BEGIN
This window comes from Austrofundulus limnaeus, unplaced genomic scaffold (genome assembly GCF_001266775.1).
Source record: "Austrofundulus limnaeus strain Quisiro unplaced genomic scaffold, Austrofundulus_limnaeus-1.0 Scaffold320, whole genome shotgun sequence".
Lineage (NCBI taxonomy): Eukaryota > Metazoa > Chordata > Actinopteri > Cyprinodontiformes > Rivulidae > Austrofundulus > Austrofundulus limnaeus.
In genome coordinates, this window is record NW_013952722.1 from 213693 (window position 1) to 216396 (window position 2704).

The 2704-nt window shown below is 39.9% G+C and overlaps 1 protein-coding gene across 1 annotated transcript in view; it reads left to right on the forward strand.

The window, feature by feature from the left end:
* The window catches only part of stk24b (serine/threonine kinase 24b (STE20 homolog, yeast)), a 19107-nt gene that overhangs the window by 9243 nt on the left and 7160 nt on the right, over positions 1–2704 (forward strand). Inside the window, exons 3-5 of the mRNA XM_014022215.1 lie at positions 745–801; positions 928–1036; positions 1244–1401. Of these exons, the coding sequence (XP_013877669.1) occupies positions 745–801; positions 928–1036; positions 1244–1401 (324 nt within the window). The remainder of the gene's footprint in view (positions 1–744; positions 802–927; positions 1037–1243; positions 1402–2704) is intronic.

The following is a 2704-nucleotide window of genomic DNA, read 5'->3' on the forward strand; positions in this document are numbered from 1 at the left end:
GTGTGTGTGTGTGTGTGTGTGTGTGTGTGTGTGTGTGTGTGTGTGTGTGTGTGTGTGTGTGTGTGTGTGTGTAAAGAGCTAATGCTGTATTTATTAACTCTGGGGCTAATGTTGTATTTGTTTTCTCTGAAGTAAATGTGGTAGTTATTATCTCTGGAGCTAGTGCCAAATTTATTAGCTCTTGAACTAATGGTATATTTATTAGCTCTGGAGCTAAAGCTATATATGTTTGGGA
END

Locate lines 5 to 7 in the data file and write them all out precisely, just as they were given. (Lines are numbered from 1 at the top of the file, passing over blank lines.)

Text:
The 2704-nt window shown below is 39.9% G+C and overlaps 1 protein-coding gene across 1 annotated transcript in view; it reads left to right on the forward strand.

The window, feature by feature from the left end:
* The window catches only part of stk24b (serine/threonine kinase 24b (STE20 homolog, yeast)), a 19107-nt gene that overhangs the window by 9243 nt on the left and 7160 nt on the right, over positions 1–2704 (forward strand). Inside the window, exons 3-5 of the mRNA XM_014022215.1 lie at positions 745–801; positions 928–1036; positions 1244–1401. Of these exons, the coding sequence (XP_013877669.1) occupies positions 745–801; positions 928–1036; positions 1244–1401 (324 nt within the window). The remainder of the gene's footprint in view (positions 1–744; positions 802–927; positions 1037–1243; positions 1402–2704) is intronic.